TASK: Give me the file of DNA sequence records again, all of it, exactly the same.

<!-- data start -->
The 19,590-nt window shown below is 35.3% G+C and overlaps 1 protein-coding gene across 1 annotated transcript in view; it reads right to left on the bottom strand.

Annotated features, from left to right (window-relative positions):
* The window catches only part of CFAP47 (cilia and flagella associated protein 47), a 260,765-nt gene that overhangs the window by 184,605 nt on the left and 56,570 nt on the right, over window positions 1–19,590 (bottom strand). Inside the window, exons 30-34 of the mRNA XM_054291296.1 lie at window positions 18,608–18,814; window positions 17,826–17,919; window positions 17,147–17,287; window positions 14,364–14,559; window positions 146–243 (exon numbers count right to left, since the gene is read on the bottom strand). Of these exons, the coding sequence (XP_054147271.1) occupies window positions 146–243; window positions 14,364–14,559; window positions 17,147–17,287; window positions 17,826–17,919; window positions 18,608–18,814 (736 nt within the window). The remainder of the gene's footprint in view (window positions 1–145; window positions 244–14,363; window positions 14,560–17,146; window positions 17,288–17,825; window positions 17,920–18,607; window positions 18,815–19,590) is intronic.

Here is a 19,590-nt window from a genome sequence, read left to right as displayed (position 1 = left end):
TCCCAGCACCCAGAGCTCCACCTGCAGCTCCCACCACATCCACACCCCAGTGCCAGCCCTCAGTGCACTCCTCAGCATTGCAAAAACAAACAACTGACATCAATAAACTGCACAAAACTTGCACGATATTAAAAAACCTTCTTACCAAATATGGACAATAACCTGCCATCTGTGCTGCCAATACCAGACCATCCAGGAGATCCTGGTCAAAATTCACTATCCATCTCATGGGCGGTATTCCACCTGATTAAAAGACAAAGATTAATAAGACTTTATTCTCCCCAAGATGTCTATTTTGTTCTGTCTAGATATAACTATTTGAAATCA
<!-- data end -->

The 19,590-nt window shown below is 35.3% G+C and overlaps 1 protein-coding gene across 1 annotated transcript in view; it reads right to left on the bottom strand.

Annotated features, from left to right (window-relative positions):
* The window catches only part of CFAP47 (cilia and flagella associated protein 47), a 260,765-nt gene that overhangs the window by 184,605 nt on the left and 56,570 nt on the right, over window positions 1–19,590 (bottom strand). Inside the window, exons 30-34 of the mRNA XM_054291296.1 lie at window positions 18,608–18,814; window positions 17,826–17,919; window positions 17,147–17,287; window positions 14,364–14,559; window positions 146–243 (exon numbers count right to left, since the gene is read on the bottom strand). Of these exons, the coding sequence (XP_054147271.1) occupies window positions 146–243; window positions 14,364–14,559; window positions 17,147–17,287; window positions 17,826–17,919; window positions 18,608–18,814 (736 nt within the window). The remainder of the gene's footprint in view (window positions 1–145; window positions 244–14,363; window positions 14,560–17,146; window positions 17,288–17,825; window positions 17,920–18,607; window positions 18,815–19,590) is intronic.

Here is a 19,590-nt window from a genome sequence, read left to right as displayed (position 1 = left end):
TCCCAGCACCCAGAGCTCCACCTGCAGCTCCCACCACATCCACACCCCAGTGCCAGCCCTCAGTGCACTCCTCAGCATTGCAAAAACAAACAACTGACATCAATAAACTGCACAAAACTTGCACGATATTAAAAAACCTTCTTACCAAATATGGACAATAACCTGCCATCTGTGCTGCCAATACCAGACCATCCAGGAGATCCTGGTCAAAATTCACTATCCATCTCATGGGCGGTATTCCACCTGATTAAAAGACAAAGATTAATAAGACTTTATTCTCCCCAAGATGTCTATTTTGTTCTGTCTAGATATAACTATTTGAAATCA